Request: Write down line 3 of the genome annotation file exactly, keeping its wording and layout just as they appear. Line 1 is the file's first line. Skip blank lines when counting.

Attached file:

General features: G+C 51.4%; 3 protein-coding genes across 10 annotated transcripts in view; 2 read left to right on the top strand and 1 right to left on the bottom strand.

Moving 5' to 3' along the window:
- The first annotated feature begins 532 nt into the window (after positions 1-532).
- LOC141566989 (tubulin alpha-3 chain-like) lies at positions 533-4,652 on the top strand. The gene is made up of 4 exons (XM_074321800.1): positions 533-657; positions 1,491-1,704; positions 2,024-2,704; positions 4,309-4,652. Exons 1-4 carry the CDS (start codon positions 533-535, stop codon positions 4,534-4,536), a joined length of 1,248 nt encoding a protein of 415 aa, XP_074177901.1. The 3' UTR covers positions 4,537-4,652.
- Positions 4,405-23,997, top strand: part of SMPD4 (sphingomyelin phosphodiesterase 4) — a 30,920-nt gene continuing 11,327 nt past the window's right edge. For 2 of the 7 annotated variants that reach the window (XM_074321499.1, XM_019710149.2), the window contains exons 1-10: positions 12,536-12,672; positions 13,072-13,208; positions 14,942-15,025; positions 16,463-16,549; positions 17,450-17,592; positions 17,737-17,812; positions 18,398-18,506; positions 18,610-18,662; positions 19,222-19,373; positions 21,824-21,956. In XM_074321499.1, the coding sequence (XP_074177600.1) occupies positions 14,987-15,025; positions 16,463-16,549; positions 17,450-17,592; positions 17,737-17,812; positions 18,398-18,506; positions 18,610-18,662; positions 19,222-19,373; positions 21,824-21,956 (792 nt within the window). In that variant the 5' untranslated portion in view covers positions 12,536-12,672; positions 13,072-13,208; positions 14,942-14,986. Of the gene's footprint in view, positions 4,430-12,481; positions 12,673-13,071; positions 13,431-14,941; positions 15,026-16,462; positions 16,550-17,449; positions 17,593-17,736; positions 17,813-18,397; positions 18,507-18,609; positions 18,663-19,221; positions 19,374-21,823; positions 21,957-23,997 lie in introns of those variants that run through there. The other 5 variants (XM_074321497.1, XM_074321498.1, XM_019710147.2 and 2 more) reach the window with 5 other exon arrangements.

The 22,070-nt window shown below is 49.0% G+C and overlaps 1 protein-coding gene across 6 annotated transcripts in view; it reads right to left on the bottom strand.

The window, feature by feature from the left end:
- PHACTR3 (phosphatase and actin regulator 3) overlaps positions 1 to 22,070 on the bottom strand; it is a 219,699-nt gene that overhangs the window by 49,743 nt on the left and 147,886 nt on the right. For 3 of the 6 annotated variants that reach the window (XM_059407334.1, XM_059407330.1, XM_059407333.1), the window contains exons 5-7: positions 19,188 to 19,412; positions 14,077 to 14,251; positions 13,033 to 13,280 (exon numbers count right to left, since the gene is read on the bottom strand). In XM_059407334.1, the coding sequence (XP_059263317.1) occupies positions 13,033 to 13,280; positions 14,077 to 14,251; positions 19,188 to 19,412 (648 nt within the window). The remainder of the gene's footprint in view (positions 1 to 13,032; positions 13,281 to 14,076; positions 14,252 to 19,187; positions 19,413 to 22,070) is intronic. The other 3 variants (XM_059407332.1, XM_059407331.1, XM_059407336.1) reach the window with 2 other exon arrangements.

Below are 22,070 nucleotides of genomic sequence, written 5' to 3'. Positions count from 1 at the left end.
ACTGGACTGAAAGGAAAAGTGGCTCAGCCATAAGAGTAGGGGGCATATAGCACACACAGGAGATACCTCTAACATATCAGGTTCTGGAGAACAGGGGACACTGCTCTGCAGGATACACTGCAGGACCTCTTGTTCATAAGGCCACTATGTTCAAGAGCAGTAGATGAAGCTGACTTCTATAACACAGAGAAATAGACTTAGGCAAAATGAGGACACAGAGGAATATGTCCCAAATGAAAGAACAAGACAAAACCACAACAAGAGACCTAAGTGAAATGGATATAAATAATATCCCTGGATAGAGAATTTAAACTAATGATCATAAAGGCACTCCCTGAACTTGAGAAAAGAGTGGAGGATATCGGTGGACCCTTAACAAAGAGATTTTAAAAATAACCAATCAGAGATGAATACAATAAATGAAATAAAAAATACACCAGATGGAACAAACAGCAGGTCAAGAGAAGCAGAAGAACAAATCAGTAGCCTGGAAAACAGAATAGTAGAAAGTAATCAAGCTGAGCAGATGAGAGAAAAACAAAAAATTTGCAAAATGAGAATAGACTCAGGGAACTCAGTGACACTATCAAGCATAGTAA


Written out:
- The first annotated feature begins 532 nt into the window (after positions 1-532).